Engaging the Culture

randomlychad  —  August 18, 2011 — 7 Comments
'Paul' photo (c) 2009, Missional Volunteer - license: http://creativecommons.org/licenses/by-sa/2.0/

Folks, I know of late I’ve spilled much digital ink regarding J.K. Rowling’s Harry Potter series. I promise you that this is not becoming a “Harry Potter” blog. Aside from my love of the books, I used that series as a touchstone to discuss some “disputable matters.” I did this because Harry has become such a large part of our cultural lexicon.

Today, I’d like to peel back the curtain a bit, and delve into what I think is the larger issue: cultural engagement. (Peanut gallery: I see your objection–“In the world, but not of it.” Yes, I know. And, no, that’s not what I’m talking about–worldliness–but rather being engaged, informed, being able to address the issues facing people today, and relate those issues to spiritual truth).

So, yes, today I’m going to talk about cultural engagement, and indeed how reading Harry Potter fits into that paradigm.

In her excellent book, The Gospel According to Harry Potter, Connie Neal relates an account of a conversation she had with an atheist neighbor about the Christian meanings in the Harry Potter stories. He had never wanted to listen before, but said “You’ve got me. I need to hear this.” And Mrs. Neal did just that–proceeded to use Harry Potter as a witnessing tool.

A month later, this man accepted Christ as his Savior.

This is what Greg Koukl, of Stand to Reason, would call being a wise and winsome ambassador of Christ (something all Christians are called to be). Because of her familiarity with the story of Harry Potter, Mrs. Neal was able to share the Gospel with someone who had previously been unwilling to hear it.

This approach is not unique to her; in Titus 1:8 (ESV), the Apostle Paul–in writing to Titus–quotes a Cretan “prophet”:

“One of the Cretans, a prophet of their own, said, “Cretans are always liars, evil beasts, lazy gluttons.” This testimony is true.”

As students of history, we know that Paul was a Hellenistic Jew, a “Pharisee of the Pharisees,” trained under Gamaliel in Tarsus (present-day Turkey). Which I share to point out the fact that Paul clearly read widely–including the writings of a Cretan “prophet.”

He used the culture around him as a tool to engage with people, and help those people engage with God. (And in this case, he used secular literature to encourage Titus).

Nowhere is this seen more clearly than in Acts 17:28 (ESV), where he addresses the men of Athens at the Areopagus:

“for “‘In him we live and move and have our being’; as even some of your own poets have said, “‘For we are indeed his offspring.'”

That first part–“in him we live”–was likely written by Epimemides of Crete, and the second–“for we are indeed”–is from Aratus’s poem, Phainomena.

And both, along with the ramblings of our Cretan prophet, are now canonized in Scripture for all eternity.

All because the Apostle Paul read “secular” literature. Which he used as a stepping to stone share the Gospel.

And if the Apostle Paul:

Why not Connie Neal?

Why not Harry Potter?

Why not me?

Why not you?

Why not use the tools the culture provides, and turn the world upside down?

Because that is what cultural engagement is all about: connecting people to God through Jesus, His Son.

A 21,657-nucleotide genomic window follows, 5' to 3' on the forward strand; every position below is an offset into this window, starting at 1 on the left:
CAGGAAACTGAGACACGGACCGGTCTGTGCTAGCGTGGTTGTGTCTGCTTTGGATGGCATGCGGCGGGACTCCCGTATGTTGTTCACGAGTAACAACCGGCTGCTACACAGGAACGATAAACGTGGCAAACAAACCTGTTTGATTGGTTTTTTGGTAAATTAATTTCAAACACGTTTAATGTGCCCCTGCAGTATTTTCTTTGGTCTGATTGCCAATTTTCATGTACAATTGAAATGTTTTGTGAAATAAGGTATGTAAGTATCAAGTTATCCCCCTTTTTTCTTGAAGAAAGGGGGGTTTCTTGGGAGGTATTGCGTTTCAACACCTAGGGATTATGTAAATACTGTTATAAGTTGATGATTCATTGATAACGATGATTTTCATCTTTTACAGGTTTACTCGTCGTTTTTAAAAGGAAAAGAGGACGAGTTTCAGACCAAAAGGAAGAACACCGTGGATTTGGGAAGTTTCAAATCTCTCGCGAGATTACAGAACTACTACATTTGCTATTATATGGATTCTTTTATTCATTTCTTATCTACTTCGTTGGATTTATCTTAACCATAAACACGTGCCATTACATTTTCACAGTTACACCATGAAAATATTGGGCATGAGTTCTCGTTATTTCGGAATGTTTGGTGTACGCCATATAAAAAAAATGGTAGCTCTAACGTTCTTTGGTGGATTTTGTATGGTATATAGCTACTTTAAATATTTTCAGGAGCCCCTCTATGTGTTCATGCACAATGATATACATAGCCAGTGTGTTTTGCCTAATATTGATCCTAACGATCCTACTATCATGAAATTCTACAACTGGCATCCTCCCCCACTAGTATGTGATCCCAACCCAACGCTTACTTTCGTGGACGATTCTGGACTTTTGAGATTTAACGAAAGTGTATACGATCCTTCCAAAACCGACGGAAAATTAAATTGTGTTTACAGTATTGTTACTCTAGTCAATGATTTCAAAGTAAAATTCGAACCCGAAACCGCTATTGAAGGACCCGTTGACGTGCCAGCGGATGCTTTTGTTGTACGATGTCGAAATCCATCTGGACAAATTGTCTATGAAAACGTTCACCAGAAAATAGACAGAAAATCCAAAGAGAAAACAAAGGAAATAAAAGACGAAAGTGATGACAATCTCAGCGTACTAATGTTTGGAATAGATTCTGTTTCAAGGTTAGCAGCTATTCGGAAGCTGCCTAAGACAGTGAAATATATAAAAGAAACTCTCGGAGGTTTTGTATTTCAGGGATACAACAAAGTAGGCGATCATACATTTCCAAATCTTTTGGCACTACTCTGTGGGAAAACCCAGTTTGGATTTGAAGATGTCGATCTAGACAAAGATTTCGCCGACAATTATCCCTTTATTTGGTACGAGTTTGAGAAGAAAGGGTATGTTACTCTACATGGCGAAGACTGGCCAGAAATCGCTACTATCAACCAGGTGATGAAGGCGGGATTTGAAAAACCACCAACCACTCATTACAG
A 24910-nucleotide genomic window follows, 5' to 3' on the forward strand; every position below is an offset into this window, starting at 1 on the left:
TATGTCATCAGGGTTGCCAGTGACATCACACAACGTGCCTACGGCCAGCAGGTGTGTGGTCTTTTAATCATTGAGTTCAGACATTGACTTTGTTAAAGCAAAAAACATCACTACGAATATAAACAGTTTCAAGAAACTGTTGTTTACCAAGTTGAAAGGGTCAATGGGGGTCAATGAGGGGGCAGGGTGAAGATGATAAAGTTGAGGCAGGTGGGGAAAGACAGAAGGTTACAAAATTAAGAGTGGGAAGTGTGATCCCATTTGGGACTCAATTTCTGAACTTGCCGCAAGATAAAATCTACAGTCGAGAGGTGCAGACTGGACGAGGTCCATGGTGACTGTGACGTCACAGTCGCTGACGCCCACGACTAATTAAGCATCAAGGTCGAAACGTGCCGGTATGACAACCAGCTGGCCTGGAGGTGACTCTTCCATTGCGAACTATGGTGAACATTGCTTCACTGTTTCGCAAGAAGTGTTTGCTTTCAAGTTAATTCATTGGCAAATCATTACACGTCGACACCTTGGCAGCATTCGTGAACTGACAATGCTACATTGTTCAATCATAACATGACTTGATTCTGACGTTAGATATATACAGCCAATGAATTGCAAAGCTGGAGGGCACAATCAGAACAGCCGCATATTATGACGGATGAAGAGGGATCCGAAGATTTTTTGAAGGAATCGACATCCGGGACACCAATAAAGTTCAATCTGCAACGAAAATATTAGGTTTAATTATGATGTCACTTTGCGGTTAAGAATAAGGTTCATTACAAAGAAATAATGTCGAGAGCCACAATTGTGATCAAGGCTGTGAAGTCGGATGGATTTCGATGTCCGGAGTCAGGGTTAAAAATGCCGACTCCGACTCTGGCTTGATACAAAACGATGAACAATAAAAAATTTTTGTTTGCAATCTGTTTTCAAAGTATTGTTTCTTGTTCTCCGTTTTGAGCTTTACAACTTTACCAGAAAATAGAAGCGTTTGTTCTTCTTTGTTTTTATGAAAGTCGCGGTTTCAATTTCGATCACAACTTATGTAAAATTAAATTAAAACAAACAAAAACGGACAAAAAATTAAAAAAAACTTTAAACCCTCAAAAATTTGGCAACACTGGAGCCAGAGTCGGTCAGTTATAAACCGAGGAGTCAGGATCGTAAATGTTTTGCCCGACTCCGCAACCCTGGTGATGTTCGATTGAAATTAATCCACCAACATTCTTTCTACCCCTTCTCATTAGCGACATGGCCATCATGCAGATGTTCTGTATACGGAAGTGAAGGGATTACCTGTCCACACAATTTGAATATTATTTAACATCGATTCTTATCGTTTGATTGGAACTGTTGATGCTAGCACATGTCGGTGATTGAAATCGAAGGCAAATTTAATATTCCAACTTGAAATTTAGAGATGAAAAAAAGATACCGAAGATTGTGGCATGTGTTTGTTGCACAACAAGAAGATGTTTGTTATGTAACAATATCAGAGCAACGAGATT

What do you think? How have you used the culture around you to share Jesus?




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Christ-follower, husband, dad, blogger, reader, writer, movie buff, introvert, desert-dweller, omnivore, gym rat. May, or may not, have a burgeoning collection of Darth Vader t-shirts. Can usually be found drinking protein shakes, playing with daughter, working out with his son, or hanging out with his wife. Makes a living playing with computers.Subscribe to RandomlyChad by Email

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  • sethcaddell

    A while back I was preaching on engaging culture and I said that I believe Paul would be more likely to quote from Katy Perry or Lil Wayne than the Old Testament when speaking to random people in a coffee shop. I believe we should read, listen, and view all kinds of music, books, and movies in an effort to find as many ways possible to point back to Jesus. Great post, Chad.

    • Absolutely agree, Seth! Thanks for a very thoughtful comment! It really is all about point folks to Jesus.

  • jmonsewicz

    Definitely one of my favorite posts of yours I've read. This is a concept I wrestle with constantly within my mind. How much is too much, is this OK to watch, should I listen to this, etc. I've come to realize that some things I shouldn't watch (such as Family Guy and South Park). Family Guy is hysterical, trust me, but sometimes I watch it and I'm dumbfounded by what they do or say. I must admit I highly enjoy The Office though, and sometimes I wonder if I should be watching it. I actually have an essay I wrote my sophomore year here at college sort of on this topic if you'd like to check it out Chad. Just let me know man! Keep up the great posts!

  • Cindy Holman

    I see something relevant to relate to my faith in just about everything I see and do -- most times I blog about it or comment about it in a blog. There are so many great analogies in movies and tv programs -- musical artists and biographies 🙂

    • Amen, Cindy! Those who have the eyes to see…

  • Yes! I am guilty of posting too much on Harry Potter as well, but only because I feel the same way as you. It is an incredible way to find common ground with people. Their hearts are deeply connected to HP, and when they realize that the things they love about Harry are also true about Jesus, it is a much easier move to belief.

    • Amen, Evan! I totally agree with you! Pleased to make youracquaintance as well! I see you're on the good ship BlogRocket! Cool!